06/10/2001 11:00PM

Housing shortage persists


ARLINGTON HEIGHTS, Ill. - As is typical this time of year, there is a horse crunch in Chicago. In its second year back in business, Arlington Park opens its 2001 meet Wednesday with 2,140 stalls available for its horse population. Those stalls are precious. They must sustain acceptably large fields through Arlington's longer-than-usual 102-day meet and provide sufficient room for trainers who need space to house the means of their livelihood.

There is no major training center near Chicago, and Churchill Downs, Arlington's sister track and the closest sizable racing venue, lies at least six hours south by van. This year, Hawthorne Race Course will not be available to pick up the overflow from Arlington's backstretch.

But despite all the added pressures on the local horse population, Arlington remains optimistic about its ability to assemble good-sized fields. And though there is a long waiting list for stall openings at Arlington, there has been surprisingly little bitterness among area horsemen concerning the stabling situation.

The local horse crunch figured to become more acute this summer because of Hawthorne's decision to close its backstretch two days after the Sunday conclusion of its meet.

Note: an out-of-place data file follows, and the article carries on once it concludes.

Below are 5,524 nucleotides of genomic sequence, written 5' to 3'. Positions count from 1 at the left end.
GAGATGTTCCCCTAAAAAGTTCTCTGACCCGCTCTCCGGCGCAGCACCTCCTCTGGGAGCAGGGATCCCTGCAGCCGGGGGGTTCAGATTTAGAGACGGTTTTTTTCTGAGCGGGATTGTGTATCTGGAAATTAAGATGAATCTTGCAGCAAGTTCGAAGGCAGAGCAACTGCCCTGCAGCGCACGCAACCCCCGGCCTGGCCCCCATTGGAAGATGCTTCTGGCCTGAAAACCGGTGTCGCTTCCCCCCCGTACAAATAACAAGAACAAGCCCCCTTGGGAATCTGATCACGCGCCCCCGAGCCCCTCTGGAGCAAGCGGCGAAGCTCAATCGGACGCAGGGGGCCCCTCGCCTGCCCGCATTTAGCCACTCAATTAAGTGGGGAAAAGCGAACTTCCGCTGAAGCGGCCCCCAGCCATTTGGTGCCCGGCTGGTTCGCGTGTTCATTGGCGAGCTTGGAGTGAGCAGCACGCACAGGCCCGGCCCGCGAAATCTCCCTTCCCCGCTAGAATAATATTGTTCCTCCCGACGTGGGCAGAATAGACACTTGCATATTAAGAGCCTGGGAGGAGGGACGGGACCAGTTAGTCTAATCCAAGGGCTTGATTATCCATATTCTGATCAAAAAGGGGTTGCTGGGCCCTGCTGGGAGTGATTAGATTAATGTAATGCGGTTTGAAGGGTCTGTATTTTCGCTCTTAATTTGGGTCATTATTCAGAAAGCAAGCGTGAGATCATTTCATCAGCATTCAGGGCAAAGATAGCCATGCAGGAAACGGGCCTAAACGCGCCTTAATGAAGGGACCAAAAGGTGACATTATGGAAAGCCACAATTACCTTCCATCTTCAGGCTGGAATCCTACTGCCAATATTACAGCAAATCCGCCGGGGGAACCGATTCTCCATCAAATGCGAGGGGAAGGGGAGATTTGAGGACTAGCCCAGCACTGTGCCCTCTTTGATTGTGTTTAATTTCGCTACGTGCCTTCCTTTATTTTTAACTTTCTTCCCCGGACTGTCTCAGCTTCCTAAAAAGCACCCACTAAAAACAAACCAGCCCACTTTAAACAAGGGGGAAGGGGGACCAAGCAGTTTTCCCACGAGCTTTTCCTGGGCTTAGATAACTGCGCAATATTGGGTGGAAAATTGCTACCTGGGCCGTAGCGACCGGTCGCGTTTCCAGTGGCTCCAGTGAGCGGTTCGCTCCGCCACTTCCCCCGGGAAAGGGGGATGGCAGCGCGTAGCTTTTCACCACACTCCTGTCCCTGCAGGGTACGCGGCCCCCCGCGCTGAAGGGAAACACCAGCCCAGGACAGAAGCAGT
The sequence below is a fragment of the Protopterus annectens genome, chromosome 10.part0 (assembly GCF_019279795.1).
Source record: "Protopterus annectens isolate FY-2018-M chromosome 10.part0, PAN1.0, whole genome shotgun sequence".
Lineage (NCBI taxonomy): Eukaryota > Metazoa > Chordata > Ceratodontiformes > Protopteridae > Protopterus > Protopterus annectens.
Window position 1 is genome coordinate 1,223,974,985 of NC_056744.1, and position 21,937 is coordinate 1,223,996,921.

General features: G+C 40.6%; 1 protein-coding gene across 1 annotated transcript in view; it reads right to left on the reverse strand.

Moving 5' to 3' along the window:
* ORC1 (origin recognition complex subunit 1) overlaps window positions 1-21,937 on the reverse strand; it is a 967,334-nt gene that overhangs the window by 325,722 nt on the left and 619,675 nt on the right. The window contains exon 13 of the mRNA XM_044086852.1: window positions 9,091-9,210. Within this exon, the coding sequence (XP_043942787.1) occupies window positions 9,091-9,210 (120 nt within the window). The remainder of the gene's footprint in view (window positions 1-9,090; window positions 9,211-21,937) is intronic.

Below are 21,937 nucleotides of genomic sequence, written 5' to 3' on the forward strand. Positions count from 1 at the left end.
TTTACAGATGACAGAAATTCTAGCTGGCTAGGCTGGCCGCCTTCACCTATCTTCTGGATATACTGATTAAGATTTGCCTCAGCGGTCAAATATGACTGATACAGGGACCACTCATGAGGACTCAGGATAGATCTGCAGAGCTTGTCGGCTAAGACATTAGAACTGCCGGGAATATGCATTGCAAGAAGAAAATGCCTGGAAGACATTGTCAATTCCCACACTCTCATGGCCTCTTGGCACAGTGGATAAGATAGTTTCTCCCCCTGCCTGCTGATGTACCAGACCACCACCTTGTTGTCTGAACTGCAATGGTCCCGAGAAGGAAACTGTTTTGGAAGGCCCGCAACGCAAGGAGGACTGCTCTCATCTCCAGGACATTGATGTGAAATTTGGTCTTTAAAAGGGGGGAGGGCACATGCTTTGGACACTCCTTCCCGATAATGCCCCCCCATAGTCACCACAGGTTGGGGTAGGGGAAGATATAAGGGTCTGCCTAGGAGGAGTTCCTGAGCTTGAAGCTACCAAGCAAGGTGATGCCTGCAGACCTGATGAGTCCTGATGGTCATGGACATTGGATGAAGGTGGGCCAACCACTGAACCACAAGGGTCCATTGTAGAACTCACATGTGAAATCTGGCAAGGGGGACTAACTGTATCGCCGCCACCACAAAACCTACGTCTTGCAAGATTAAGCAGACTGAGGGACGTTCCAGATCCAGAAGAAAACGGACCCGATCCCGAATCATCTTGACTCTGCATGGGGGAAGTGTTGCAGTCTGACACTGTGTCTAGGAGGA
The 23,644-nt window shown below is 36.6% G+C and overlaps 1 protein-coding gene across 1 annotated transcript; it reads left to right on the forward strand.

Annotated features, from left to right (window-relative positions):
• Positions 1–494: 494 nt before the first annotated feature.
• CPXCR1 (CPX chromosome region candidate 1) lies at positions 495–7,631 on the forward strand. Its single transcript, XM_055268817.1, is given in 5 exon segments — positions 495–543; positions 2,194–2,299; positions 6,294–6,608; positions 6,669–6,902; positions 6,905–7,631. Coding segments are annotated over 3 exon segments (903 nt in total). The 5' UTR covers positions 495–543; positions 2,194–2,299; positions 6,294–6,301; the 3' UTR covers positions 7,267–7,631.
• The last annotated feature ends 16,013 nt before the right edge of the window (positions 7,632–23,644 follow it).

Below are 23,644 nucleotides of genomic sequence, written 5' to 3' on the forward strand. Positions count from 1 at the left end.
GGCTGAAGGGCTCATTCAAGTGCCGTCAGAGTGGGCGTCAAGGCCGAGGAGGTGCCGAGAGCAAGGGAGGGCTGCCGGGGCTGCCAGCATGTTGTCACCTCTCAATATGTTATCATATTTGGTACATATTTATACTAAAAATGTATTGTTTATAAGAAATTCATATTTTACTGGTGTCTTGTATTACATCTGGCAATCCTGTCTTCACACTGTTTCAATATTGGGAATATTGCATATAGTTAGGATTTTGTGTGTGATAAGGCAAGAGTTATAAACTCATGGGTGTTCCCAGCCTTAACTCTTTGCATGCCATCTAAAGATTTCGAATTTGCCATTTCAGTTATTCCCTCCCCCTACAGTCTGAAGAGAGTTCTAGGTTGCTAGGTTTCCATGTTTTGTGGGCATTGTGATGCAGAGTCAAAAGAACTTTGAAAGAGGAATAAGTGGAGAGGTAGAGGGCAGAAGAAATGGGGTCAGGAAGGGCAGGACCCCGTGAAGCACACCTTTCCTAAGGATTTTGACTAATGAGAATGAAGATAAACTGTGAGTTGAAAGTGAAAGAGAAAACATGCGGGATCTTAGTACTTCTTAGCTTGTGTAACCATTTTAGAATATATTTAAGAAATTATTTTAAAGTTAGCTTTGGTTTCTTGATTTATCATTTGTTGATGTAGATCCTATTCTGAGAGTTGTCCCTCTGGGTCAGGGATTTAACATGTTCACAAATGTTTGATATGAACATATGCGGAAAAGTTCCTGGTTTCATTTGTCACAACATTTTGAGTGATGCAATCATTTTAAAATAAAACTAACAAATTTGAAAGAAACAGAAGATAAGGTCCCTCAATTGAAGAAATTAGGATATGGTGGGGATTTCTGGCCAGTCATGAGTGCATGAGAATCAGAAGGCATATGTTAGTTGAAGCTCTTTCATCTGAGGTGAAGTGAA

Last year, a few hundred horses trained at Hawthorne for part of the summer. But a dispute arose between Arlington, Hawthorne, and the Illinois Thoroughbred Horsemen's Association over how to allocate the cost of keeping Hawthorne open for summer training. When the Illinois Racing Board awarded 2001 racing dates at a meeting last fall, board member Lorna Propes, the most vocal member of the IRB at that meeting, urged the three parties to come to an accord before this year's Arlington meet.

But an agreement was never forged. Instead, Arlington built three new barns to increase its stabling capacity by 164. Between the added stall space and a free horse shuttle from Churchill to Arlington, the track hopes to maintain access to a sufficient number of race-ready horses, and to satisfy the demands of regional trainers.

Frank Gabriel, Arlington's director of racing, feels the track has been equitable in its distribution of stalls. "Stalls are always a problem," he said. "No matter what you do, someone's always short."

While not all local horsemen were pleased with their stall allocations, Joe Kasperski, president of the ITHA, said he had heard no major complaints about Arlington's stall allocations. And Christine Janks, a prominent Chicago-based trainer, echoed that perspective. "I got squeezed a little bit, but only a little," Janks said. "I expected that. The business side of me says [Arlington] has every right to bring in new outfits this year."

The free shuttle service between Churchill and Arlington, which began last summer and proved at least moderately successful, will van horses back and forth from Louisville to Chicago two or three times a week. The shuttle begins running in the second week of July, right after Churchill's spring-summer meet concludes.

"I think we'll see a little increase in the volume on the shuttle," Gabriel said. "Last year we were getting about six, seven, eight or nine horses a week."